George Lucas Educational Foundation

Ditching the Reading Logs

Tracking minutes wasn’t helping her students, so a teacher asked them to instead discuss their reading every day, making it a social activity.

November 6, 2019
Jim West / Alamy Stock Photo

After using reading logs in my fifth grade classroom for some time, I began to feel burdened by this daily routine. I noticed that students’ reading logs consistently showed the same number of minutes read each night: It was always 20. My students seemed to be reading merely because they had to—not because it opened up windows to the world, because reading about a character who looked like them brought them a sense of belonging and hope, or because they wanted to learn how to change the world for the better.

I sought to find out whether other teachers were feeling the same way and what research said about this issue. I found that many parents and educators had strong negative feelings about reading logs—and research supported those sentiments. In fact, one study found that mandatory reading assignments such as reading logs can actually decrease students’ motivation to read. After furthering my investigation through student interviews and parent surveys, I dropped the reading log in my classroom.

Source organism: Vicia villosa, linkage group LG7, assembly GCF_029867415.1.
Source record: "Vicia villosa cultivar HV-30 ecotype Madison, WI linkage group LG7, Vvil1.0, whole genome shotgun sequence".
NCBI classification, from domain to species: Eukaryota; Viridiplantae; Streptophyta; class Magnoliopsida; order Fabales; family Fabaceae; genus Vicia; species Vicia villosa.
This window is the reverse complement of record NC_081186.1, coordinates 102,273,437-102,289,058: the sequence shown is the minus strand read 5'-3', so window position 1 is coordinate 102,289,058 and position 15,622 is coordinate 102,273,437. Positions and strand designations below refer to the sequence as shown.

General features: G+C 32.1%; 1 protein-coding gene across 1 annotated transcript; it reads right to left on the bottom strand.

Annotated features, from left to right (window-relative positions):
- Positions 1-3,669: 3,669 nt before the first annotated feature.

I experimented with several alternatives before developing reading accountability partners. Accountability partners meet every day to discuss the previous day’s reading. The practice may seem simple, but the results have been impressive.

Establishing Reading Accountability Partners

In this activity, every student needs a partner for conversations about their reading—and the pairing must be intentional. Students need to be paired with someone who will challenge them academically and encourage them emotionally. A prerequisite to setting up partners is knowing your students. Spend time thinking about student relationships within your classroom, observing students interacting with one another, and listening in on conversations to ensure that you pair students with someone they’re comfortable with—who can also hold them accountable.

Once you have established the pairs, provide mini-lessons to help students understand their role as a reading accountability partner—how they can hold a peer accountable for daily reading while being receptive to feedback. Model book talks and how to converse about reading, and give students time to practice these skills. Provide anchor charts and other visuals with helpful strategies that students can refer to during conversations.

Provide students with guiding questions to steer their conversations in productive ways. My students and I found that the following questions were helpful:

  • What do you like best about your book?
  • What feelings did this book evoke for you?
  • Which character do you most closely relate to, and why?
  • How have you been changed by what you read?
  • Does your new understanding leave you feeling motivated to take any action?